The changes reflect a shift for the scientists who once dominated senior pharmaceuticals positions to give way to executives with backgrounds in marketing, legal or other more general business backgrounds.
To which Derek adds:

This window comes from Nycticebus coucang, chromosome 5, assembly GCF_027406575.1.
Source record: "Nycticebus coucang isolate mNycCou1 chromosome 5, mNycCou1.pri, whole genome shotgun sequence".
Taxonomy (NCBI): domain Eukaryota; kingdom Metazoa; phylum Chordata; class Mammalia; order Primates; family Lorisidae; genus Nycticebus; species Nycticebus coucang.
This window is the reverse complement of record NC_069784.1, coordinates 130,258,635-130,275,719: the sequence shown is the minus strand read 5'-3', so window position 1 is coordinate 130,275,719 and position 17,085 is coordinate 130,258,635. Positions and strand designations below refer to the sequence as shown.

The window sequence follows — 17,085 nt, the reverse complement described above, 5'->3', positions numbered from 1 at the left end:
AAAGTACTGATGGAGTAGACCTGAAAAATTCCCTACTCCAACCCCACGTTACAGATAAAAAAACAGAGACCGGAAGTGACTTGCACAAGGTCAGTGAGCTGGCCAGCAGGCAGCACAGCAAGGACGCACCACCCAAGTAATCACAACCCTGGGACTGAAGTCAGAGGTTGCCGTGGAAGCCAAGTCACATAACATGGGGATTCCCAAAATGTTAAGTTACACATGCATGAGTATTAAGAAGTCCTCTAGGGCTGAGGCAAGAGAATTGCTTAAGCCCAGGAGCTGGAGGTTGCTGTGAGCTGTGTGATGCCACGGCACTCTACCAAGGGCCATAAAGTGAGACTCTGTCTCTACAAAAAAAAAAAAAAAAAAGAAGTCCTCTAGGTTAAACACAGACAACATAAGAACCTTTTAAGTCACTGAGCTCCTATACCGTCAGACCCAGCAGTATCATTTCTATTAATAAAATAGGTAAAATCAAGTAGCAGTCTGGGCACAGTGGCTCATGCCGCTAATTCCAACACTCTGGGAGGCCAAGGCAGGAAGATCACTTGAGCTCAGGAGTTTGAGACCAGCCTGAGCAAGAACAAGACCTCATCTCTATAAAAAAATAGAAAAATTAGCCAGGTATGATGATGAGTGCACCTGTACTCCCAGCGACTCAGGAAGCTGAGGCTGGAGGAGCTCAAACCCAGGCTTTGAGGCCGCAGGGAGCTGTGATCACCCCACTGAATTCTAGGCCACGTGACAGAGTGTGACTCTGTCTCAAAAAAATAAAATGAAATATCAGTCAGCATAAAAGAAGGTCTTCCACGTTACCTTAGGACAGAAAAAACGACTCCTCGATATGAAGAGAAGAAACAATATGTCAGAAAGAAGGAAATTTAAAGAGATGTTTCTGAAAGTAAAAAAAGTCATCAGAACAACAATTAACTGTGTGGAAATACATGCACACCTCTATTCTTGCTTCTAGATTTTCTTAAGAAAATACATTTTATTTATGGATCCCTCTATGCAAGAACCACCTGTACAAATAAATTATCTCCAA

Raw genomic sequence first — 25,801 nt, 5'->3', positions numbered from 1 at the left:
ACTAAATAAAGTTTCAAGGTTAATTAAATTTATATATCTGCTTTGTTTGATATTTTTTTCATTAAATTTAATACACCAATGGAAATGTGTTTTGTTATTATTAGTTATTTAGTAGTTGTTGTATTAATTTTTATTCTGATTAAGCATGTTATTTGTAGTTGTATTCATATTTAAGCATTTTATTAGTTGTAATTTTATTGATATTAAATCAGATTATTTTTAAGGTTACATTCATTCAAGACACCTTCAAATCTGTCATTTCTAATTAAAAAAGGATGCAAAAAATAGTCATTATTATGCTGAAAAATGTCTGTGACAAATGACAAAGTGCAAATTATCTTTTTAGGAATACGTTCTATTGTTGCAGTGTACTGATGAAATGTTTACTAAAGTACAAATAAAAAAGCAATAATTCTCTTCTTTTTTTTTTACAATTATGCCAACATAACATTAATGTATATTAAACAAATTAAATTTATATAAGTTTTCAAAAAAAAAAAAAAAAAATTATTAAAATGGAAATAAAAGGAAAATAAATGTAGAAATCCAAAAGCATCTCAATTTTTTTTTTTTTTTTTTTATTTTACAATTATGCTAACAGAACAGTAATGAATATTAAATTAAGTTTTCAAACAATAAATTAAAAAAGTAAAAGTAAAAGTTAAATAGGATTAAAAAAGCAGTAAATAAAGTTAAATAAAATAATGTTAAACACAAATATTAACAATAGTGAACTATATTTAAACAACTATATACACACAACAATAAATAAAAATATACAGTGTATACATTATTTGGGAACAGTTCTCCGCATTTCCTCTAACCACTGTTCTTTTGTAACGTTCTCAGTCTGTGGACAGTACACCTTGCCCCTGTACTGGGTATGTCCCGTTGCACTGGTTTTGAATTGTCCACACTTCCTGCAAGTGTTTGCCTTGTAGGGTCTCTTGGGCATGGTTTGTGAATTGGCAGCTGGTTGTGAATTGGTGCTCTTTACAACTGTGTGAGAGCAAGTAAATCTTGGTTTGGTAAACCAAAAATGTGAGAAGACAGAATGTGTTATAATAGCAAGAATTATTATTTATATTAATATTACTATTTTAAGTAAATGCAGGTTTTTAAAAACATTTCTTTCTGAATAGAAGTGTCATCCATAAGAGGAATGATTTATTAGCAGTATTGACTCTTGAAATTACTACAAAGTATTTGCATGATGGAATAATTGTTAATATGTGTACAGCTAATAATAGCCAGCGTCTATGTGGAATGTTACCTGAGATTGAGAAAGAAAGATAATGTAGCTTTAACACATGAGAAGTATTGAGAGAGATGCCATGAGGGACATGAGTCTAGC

My take, for what it's worth, is that scientific training can be desirable in a drug company CEO, but it's not sufficient, or always even necessary. The skills needed don't overlap as much as you might think between science and management, even in a company that makes its living from science. The problem is, I don't think that the particular skills associated with law and MBA degrees are sufficient, either. Being good at running a large organization is a rather rare quality. And it's not always easy to recognize: some companies have issues (good ones or bad!) that will swamp most of the signals you might try to get about the qualities of their CEO.What strikes me is the oddness of having lawyers in the top slot; the legal department isn't such a big customary route to the top job. But the environment has changed greatly. Fifty years ago, with the FDA pressing ever harder on efficacy, the most important thing in a pharma chief was probably knowing what went into making an effective drug. Twenty years ago, you needed to know how to market it to get the most money out of a very narrow patent window. These days, you need to be able to negotiate a fearsome political and regulatory environment.
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